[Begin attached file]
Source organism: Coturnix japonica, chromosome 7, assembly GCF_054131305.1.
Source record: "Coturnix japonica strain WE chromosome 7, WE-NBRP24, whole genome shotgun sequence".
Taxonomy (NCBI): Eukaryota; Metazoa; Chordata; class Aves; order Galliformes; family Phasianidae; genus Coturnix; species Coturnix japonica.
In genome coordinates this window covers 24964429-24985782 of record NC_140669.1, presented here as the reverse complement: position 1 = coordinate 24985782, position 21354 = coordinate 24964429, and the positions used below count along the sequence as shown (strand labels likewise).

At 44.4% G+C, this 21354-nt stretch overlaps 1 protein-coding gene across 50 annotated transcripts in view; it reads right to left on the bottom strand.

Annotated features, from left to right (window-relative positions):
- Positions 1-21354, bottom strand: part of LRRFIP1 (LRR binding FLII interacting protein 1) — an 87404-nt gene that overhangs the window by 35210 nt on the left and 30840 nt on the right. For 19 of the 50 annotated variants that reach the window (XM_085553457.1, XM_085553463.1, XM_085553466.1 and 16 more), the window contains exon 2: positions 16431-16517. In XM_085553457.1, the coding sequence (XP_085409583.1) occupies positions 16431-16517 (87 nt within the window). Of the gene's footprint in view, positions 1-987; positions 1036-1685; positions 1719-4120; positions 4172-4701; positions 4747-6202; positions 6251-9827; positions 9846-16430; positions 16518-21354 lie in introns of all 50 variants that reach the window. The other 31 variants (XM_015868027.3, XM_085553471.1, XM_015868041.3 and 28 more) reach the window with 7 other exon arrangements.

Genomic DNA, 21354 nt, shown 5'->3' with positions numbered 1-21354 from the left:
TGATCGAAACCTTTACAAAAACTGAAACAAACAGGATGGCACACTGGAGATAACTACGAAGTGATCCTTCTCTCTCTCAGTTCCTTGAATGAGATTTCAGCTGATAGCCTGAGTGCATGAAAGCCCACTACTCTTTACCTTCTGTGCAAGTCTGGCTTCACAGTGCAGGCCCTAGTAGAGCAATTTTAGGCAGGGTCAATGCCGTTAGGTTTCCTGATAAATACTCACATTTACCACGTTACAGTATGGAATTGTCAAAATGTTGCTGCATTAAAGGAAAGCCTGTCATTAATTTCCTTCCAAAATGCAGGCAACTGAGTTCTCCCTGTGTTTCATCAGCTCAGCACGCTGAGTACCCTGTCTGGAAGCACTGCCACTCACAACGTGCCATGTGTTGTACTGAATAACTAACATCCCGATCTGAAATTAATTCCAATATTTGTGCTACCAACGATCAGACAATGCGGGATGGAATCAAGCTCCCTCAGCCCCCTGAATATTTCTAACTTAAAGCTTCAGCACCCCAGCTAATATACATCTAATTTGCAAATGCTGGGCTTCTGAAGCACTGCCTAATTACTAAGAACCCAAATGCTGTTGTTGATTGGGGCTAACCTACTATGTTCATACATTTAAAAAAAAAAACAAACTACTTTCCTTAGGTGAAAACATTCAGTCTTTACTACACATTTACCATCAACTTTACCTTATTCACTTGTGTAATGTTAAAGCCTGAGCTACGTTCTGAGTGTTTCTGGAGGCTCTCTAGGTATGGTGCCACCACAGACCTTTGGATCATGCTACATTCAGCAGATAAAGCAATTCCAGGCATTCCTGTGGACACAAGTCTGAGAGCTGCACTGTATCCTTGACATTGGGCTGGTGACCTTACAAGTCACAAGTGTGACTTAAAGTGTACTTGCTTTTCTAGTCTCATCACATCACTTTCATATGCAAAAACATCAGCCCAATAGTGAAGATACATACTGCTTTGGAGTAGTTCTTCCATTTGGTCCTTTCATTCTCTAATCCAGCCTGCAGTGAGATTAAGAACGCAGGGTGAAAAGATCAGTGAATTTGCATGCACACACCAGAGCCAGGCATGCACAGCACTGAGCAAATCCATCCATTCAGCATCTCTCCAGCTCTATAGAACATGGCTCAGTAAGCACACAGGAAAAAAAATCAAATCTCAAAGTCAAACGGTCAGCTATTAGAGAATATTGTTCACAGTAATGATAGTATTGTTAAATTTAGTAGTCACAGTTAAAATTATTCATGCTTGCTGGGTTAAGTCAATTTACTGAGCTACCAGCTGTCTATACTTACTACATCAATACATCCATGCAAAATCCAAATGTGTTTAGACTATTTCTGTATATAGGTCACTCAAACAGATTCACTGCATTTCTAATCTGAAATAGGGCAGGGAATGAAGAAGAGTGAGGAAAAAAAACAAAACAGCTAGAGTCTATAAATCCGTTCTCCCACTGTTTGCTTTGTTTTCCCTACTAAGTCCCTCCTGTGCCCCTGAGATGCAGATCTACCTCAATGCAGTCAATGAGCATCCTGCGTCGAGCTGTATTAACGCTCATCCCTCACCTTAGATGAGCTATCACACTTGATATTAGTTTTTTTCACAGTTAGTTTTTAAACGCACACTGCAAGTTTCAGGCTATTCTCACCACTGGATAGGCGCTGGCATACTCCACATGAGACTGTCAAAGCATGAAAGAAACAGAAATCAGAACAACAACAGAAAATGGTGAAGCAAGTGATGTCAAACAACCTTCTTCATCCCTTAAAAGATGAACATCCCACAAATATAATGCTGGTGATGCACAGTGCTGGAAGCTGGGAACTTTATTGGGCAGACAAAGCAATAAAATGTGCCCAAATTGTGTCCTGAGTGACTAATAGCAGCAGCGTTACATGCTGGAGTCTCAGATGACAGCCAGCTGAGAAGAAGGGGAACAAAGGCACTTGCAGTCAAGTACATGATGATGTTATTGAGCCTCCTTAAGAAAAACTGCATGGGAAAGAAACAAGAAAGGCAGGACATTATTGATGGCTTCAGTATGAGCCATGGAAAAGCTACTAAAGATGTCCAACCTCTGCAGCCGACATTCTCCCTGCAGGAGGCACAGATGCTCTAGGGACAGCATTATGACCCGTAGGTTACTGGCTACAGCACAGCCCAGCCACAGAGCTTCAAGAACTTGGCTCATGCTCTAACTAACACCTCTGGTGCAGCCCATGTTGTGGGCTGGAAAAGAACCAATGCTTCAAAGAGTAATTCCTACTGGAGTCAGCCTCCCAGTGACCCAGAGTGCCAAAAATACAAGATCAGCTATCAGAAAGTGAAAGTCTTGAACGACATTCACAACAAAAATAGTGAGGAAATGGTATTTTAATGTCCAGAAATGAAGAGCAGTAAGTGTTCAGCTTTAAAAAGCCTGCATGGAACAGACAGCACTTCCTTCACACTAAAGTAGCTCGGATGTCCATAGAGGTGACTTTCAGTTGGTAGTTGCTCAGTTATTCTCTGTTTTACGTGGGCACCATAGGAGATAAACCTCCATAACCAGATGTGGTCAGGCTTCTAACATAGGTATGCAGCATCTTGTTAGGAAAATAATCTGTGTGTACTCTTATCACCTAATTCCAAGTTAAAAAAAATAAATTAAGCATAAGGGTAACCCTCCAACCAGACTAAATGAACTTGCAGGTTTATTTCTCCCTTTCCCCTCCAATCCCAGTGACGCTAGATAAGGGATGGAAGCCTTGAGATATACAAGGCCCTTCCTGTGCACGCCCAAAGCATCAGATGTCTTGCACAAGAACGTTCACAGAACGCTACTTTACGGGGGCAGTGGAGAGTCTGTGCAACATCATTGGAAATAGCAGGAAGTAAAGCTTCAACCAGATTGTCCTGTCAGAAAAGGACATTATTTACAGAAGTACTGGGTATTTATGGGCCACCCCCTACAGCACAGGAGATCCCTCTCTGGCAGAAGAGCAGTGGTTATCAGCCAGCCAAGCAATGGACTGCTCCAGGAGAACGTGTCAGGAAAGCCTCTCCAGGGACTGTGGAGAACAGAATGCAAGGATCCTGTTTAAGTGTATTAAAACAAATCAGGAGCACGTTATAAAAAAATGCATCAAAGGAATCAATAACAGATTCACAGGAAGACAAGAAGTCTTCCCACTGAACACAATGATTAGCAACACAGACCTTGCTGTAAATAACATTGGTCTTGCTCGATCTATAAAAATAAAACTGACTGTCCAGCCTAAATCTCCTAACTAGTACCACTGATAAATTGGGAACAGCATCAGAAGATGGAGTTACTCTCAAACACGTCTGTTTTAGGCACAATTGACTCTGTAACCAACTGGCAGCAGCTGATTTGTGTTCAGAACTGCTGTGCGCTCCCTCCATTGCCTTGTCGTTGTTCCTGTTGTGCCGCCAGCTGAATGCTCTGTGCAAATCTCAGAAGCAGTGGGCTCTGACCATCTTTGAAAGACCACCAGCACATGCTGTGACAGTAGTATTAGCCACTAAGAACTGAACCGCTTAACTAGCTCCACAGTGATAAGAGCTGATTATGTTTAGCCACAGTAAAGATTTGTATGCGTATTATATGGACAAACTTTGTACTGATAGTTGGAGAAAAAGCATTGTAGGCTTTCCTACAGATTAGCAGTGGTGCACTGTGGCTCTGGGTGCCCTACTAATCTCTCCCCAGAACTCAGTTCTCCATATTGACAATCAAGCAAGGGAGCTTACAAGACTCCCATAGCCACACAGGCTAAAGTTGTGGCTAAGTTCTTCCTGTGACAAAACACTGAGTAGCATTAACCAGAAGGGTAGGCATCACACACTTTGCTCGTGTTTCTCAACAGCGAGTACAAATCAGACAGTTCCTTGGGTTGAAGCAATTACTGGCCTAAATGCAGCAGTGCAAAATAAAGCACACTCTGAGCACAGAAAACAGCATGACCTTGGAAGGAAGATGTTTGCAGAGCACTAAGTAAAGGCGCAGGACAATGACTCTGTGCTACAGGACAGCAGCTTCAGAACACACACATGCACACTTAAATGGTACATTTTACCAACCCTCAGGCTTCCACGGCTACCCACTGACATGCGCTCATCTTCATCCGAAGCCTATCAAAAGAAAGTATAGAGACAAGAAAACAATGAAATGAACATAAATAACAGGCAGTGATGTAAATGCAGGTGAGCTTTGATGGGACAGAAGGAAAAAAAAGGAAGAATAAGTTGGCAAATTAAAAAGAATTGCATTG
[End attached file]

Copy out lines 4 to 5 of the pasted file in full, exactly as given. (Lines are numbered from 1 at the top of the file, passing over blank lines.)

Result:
In genome coordinates this window covers 24964429-24985782 of record NC_140669.1, presented here as the reverse complement: position 1 = coordinate 24985782, position 21354 = coordinate 24964429, and the positions used below count along the sequence as shown (strand labels likewise).

At 44.4% G+C, this 21354-nt stretch overlaps 1 protein-coding gene across 50 annotated transcripts in view; it reads right to left on the bottom strand.